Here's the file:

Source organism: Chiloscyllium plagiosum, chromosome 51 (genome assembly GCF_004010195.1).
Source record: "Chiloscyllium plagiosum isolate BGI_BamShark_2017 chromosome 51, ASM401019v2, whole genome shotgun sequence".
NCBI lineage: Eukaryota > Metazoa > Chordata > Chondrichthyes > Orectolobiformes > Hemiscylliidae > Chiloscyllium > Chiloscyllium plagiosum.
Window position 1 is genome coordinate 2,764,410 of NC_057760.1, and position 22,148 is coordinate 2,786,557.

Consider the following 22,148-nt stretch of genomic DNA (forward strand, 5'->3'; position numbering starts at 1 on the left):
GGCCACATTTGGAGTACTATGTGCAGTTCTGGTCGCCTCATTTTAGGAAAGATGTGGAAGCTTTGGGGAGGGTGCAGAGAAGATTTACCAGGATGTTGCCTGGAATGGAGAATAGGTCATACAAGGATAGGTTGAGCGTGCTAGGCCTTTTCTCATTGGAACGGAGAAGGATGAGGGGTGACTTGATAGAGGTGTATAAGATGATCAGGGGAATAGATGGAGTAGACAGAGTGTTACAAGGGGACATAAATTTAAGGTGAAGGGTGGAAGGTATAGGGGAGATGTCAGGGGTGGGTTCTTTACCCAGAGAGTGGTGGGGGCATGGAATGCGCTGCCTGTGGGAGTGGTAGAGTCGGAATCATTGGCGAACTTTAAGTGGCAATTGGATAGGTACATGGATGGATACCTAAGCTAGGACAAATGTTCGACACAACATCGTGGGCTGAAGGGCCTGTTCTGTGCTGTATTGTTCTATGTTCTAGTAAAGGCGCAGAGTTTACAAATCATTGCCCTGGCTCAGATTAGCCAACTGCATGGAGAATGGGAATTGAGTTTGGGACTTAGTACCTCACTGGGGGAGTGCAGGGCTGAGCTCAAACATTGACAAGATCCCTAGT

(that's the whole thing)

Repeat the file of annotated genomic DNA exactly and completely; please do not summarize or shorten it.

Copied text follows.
Source organism: Chiloscyllium plagiosum, chromosome 51 (genome assembly GCF_004010195.1).
Source record: "Chiloscyllium plagiosum isolate BGI_BamShark_2017 chromosome 51, ASM401019v2, whole genome shotgun sequence".
NCBI lineage: Eukaryota > Metazoa > Chordata > Chondrichthyes > Orectolobiformes > Hemiscylliidae > Chiloscyllium > Chiloscyllium plagiosum.
Window position 1 is genome coordinate 2,764,410 of NC_057760.1, and position 22,148 is coordinate 2,786,557.

Consider the following 22,148-nt stretch of genomic DNA (forward strand, 5'->3'; position numbering starts at 1 on the left):
GGCCACATTTGGAGTACTATGTGCAGTTCTGGTCGCCTCATTTTAGGAAAGATGTGGAAGCTTTGGGGAGGGTGCAGAGAAGATTTACCAGGATGTTGCCTGGAATGGAGAATAGGTCATACAAGGATAGGTTGAGCGTGCTAGGCCTTTTCTCATTGGAACGGAGAAGGATGAGGGGTGACTTGATAGAGGTGTATAAGATGATCAGGGGAATAGATGGAGTAGACAGAGTGTTACAAGGGGACATAAATTTAAGGTGAAGGGTGGAAGGTATAGGGGAGATGTCAGGGGTGGGTTCTTTACCCAGAGAGTGGTGGGGGCATGGAATGCGCTGCCTGTGGGAGTGGTAGAGTCGGAATCATTGGCGAACTTTAAGTGGCAATTGGATAGGTACATGGATGGATACCTAAGCTAGGACAAATGTTCGACACAACATCGTGGGCTGAAGGGCCTGTTCTGTGCTGTATTGTTCTATGTTCTAGTAAAGGCGCAGAGTTTACAAATCATTGCCCTGGCTCAGATTAGCCAACTGCATGGAGAATGGGAATTGAGTTTGGGACTTAGTACCTCACTGGGGGAGTGCAGGGCTGAGCTCAAACATTGACAAGATCCCTAGT